are poorly funded – not only by professional standards, but also well below averages for states across the country.  Most disturbingly, retiree health care funds are even worse, as they are only about 1% funded.  Maryland health care funding got the lowest grade possible in the report.

So take the reports of fiscal health (like most positive trumpeting from Annapolis) with a huge grain of salt.  Fiscally, we are still in very bad shape, and spending on health care is going to skyrocket soon.

Addressing PEPCO Problem — for real

4 September 2012

I thought it best to follow up on the snarky approach from my post on PEPCO solutions.  How about something a little more practical?

The problems that need to be addressed include (apparently) better maintenance of the infrastructure for distributing electricity, and improvement of PEPCO’s responsiveness, especially to repairing wiring and connections when storms cause outages.

How can these problems best be addressed?

First, forget about Councilman Berliner’s dream of a publically owned power company.  There is little empirical evidence to suggest that a publically owned utility would be more efficient or responsive than an investor-owned utility like PEPCO.

Keep in mind that PEPCO is already a monopoly – granted and enforced by the state.  The main problem with a government-granted monopoly like PEPCO is that the firm has little incentive to improve service.  Since the law precludes any competition with PEPCO, they don’t have to fear that customers will abandon them in favor of a different electricity provider.

How, then, can we provide incentive for PEPCO to do better?  In theory, oversight from the state is designed to pressure them to be more responsive to consumer needs.  And there have been many cries for the Public Service Commission to “crack down” on PEPCO.  But the PSC doesn’t seem to have successfully induced PEPCO to better service.  In fact, it almost seems like PSC has done the opposite.

The policy solution may go back to that problem of incentives.  Despite the monopoly they are granted, there are ways to improve the utility’s performance incentives.

1)      Emphasize competition, wherever possible.  Maryland law has already been changed to allow some flexibility and competition in generation of electricity.  You can choose which of several firms you would like to buy power from.  But in distribution  of electricity – that is, bringing it into your home — we have no competition yet allowed by law.  One way to do this is to emulate the model that is used for pay television services.  In much of the county, you can choose your service provider for pay television.  In addition to satellite services like Direct TV and Dish Network, service is provided by Comcast, RCN, and Verizon.   If you get junk mail, or see television commercials, you know how fiercely those three firms battle for customers.  For the most part, they are not building redundant wiring networks.  They are competing for the right to use the existing network infrastructure (both cable and telephone) to provide services to customers.   A similar model is used in telephone service.  You don’t have to purchase your telephone service from Verizon; there is an array of CLECs (competitive local exchange carriers) that you can contract with.  This doesn’t even discuss VOIP or other options.  All of this competition has helped lower rates and improve service;  wouldn’t it be nice to see the same thing happen for electricity distribution?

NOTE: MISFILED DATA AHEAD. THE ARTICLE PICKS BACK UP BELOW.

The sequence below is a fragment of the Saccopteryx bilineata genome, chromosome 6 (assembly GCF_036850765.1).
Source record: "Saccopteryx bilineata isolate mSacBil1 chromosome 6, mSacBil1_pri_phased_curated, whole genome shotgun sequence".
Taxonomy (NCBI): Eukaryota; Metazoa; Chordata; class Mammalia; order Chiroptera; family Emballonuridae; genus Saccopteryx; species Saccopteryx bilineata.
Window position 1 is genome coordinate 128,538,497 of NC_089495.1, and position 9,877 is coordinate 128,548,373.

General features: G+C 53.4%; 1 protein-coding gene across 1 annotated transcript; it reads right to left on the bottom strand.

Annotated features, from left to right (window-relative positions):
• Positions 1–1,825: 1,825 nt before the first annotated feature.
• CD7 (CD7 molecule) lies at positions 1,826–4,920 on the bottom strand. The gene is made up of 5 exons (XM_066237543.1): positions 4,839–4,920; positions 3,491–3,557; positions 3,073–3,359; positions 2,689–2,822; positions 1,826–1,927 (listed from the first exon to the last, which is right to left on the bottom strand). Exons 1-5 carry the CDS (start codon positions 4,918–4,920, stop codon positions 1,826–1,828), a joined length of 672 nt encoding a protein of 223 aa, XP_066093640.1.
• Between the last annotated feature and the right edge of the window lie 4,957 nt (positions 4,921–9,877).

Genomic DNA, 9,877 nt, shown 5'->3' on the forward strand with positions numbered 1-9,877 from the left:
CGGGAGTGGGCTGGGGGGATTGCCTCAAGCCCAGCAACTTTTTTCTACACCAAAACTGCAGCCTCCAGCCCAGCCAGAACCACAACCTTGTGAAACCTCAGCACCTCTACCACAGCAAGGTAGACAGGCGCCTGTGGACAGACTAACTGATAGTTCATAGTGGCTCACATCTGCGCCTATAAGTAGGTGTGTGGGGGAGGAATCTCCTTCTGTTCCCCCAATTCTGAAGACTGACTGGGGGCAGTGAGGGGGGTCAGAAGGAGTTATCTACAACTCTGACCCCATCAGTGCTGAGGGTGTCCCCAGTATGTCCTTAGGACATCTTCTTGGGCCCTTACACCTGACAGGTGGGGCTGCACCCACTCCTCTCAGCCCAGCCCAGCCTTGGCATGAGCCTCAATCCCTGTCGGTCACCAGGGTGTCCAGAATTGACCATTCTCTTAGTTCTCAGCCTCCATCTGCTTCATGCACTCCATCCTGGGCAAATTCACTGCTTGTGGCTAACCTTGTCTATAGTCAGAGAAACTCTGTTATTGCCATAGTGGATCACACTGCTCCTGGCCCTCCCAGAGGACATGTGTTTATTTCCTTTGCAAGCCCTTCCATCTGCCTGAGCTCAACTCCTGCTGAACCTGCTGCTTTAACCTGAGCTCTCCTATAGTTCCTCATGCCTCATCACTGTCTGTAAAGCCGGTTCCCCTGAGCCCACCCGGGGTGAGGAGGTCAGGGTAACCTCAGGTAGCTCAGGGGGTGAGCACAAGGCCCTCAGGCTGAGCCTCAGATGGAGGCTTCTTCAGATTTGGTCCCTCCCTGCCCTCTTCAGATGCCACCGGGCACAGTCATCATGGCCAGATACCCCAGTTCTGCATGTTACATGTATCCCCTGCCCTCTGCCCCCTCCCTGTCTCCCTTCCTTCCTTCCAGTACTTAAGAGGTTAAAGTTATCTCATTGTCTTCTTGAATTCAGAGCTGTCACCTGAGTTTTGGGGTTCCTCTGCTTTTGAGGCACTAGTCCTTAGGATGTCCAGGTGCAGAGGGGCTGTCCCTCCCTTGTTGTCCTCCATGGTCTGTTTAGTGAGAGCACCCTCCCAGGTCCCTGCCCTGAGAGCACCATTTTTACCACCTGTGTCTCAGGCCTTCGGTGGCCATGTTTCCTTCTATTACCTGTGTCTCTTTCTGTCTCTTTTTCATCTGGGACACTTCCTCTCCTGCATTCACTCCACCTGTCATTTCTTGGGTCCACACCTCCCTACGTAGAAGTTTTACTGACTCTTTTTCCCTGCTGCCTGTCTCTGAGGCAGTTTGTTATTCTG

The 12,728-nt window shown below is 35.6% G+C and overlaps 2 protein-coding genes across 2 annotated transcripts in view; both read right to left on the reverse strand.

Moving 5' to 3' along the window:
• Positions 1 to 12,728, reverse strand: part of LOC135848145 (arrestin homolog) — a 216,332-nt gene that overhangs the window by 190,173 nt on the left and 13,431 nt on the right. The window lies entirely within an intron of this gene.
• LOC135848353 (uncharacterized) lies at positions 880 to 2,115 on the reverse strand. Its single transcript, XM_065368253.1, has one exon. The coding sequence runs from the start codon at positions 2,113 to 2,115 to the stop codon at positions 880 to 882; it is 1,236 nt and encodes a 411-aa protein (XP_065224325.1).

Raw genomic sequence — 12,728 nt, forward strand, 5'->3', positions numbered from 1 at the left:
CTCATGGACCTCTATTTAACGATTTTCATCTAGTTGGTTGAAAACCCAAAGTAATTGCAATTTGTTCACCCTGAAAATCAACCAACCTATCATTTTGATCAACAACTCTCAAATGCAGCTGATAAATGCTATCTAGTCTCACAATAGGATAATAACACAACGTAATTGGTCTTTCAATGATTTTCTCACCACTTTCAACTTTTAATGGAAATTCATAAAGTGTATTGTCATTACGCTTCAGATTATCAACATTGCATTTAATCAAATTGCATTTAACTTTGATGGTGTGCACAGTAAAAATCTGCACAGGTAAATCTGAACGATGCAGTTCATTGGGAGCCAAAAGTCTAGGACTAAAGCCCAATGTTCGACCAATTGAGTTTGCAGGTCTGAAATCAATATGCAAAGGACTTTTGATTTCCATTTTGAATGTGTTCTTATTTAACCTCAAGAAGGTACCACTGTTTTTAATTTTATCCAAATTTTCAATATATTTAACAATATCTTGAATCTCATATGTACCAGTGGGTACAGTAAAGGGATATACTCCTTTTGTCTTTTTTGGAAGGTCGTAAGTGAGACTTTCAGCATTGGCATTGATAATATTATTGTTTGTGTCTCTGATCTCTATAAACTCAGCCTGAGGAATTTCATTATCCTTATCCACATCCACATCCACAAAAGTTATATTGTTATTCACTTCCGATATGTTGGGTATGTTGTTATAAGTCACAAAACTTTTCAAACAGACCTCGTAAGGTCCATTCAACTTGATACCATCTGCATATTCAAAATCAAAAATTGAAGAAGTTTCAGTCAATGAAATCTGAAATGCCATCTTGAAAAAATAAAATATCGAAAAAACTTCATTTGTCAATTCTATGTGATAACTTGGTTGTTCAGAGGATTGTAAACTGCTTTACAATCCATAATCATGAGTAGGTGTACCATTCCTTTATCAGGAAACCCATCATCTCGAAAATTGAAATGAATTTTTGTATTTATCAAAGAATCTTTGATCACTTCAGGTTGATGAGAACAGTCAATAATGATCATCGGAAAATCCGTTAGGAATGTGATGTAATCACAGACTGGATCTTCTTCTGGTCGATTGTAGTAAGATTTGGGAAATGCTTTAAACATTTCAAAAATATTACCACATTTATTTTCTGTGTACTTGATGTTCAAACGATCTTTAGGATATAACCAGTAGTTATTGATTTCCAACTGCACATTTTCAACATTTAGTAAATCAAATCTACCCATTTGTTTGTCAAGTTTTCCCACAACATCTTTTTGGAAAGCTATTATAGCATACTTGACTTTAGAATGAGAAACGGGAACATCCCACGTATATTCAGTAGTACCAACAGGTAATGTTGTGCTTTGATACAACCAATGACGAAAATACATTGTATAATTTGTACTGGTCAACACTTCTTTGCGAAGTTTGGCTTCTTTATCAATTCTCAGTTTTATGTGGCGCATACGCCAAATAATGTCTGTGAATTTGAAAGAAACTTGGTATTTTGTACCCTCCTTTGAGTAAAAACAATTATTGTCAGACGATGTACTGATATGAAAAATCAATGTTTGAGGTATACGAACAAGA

2)      Reduce barriers to entry.  We need to make sure that the legal framework for electricity is advancing to meet the technological framework, which is changing all the time.  Cogeneration, home solar, local generation – these are just a few ways for people to get electricity and (at least partially) bypass the PEPCO network.  Any legal or administrative obstacles to increasing these options need to be removed.

3)       Fix the “decoupling” policy.  Decoupling was the legislative solution to an apparent paradox (or conflict of interest) that confronts electric utilities.  On the one hand, the state wants to conserve energy, and utilities are required to subsidize energy efficiency programs for consumers.  That left the utilities in the awkward position of urging customers to buy less from their businesses.   The decoupling policy was the remedy: it guaranteed income to the utilities even if power consumption dropped.